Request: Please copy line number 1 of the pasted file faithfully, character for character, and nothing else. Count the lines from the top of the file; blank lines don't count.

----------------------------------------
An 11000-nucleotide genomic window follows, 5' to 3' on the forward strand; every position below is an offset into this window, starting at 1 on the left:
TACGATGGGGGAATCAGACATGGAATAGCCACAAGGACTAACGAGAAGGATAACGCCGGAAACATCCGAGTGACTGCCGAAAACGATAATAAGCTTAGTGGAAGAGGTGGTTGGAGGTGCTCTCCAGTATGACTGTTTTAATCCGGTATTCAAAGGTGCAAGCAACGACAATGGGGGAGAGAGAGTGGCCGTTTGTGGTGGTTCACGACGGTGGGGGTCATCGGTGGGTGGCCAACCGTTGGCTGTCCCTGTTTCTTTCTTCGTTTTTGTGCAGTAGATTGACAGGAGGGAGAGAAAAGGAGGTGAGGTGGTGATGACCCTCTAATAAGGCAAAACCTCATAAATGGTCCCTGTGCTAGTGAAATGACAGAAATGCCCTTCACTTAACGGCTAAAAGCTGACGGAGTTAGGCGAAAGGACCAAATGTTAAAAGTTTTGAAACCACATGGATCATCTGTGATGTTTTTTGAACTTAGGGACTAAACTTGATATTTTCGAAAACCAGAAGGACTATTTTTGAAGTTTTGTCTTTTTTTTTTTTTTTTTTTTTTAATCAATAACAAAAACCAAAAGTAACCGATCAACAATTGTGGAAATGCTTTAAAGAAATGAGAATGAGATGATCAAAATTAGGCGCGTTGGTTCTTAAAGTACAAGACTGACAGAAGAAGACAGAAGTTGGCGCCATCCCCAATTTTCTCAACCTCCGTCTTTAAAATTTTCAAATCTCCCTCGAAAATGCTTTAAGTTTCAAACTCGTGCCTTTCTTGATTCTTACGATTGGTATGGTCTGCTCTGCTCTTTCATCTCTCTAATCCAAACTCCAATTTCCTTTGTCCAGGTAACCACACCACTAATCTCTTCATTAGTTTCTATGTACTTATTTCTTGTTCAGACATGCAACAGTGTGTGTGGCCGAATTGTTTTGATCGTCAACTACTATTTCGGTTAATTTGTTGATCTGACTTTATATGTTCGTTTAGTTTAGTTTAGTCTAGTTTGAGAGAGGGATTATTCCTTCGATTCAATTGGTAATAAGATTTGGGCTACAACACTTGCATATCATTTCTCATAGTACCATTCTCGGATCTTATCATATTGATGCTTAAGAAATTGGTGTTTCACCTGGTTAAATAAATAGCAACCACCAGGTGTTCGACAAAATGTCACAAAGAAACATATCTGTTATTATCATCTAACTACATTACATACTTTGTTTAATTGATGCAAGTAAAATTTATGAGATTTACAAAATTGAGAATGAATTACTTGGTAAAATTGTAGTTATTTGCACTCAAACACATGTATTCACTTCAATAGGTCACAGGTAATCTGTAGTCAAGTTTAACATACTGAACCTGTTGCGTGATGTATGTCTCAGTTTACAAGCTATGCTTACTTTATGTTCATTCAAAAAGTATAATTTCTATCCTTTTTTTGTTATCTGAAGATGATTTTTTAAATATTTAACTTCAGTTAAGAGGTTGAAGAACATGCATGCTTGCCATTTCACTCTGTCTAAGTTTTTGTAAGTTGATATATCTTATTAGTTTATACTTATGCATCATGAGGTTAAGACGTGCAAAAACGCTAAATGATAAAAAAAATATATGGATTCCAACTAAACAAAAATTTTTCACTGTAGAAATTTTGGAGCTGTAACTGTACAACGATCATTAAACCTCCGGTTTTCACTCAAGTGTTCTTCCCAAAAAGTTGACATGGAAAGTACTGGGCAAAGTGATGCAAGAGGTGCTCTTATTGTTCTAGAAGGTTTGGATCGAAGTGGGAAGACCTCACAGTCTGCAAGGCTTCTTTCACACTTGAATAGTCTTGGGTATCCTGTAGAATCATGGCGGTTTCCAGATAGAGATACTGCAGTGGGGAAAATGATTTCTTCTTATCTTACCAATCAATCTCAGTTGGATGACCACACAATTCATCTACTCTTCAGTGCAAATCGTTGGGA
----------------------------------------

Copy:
An 11000-nucleotide genomic window follows, 5' to 3' on the forward strand; every position below is an offset into this window, starting at 1 on the left: